The University of Minnesota Medical School has landed a Nobel laureate -- at least in an advisory role. Peter C. Agre of Johns Hopkins University, winner of the 2003 Nobel Prize in Chemistry, has agreed to a one-year, renewable appointment as senior adviser to President Eric Kaler for biomedical research.
It's an uncompensated position. Agre will continue his full-time appointment at Johns Hopkins University. Still, securing his involvement and leveraging his connections for Minnesota biomedicine is a coup.
The arrangement is among the gifts of the late Carl Platou, founder of the Medical School's Board of Visitors, who died May 29. In the last year of his life, Platou assiduously courted Agre for a role in the interdisciplinary Biomedical Discovery District that is rising near TCF Bank Stadium. When Platou called me a few days before he died, it was to assure me that a contract with Agre was in the works -- and that it would be a big plus for Minnesota.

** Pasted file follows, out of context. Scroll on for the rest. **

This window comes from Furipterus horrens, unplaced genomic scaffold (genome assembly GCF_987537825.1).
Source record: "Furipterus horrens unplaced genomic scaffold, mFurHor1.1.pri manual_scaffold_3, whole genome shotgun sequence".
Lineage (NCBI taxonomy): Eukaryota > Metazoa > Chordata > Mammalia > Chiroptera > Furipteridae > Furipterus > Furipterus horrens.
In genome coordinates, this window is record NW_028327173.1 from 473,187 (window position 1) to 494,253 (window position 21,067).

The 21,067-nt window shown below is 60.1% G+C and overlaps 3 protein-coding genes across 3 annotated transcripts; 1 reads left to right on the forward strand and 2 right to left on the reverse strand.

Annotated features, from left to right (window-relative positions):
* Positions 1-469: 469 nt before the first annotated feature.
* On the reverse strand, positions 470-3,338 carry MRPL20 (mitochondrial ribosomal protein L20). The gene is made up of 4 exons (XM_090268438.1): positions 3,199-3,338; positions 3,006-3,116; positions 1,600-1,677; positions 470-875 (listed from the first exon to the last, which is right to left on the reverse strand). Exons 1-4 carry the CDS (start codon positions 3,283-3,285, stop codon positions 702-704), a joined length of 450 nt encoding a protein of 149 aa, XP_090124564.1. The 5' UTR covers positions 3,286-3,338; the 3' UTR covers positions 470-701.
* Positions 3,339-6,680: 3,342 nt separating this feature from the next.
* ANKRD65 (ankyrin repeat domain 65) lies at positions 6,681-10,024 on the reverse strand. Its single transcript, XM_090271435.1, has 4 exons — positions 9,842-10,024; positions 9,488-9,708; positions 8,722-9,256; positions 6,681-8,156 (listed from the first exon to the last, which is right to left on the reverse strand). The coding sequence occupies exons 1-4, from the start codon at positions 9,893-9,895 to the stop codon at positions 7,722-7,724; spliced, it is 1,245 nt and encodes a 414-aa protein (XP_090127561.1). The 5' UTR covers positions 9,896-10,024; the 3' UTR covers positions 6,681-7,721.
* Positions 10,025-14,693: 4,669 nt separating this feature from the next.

Agre, 63, is a Northfield native and Augsburg College graduate who leads the Johns Hopkins Malaria Research Institute. His Nobel prize was awarded jointly with Roderick MacKinnon for their discovery of aquaporins, channels that regulate and facilitate water molecule transport through cell membranes.
Kaler told the university's Board of Regents Friday that Agre would identify strengths and weaknesses in the biomedical research program, recommend steps for improvement, assist in the Academic Health Center's external review process, and identify possible new partnerships between Minnesota faculty members and other researchers worldwide.
If can do all of that as an unpaid volunteer, he will be among the best gifts Platou ever solicited for his beloved "U."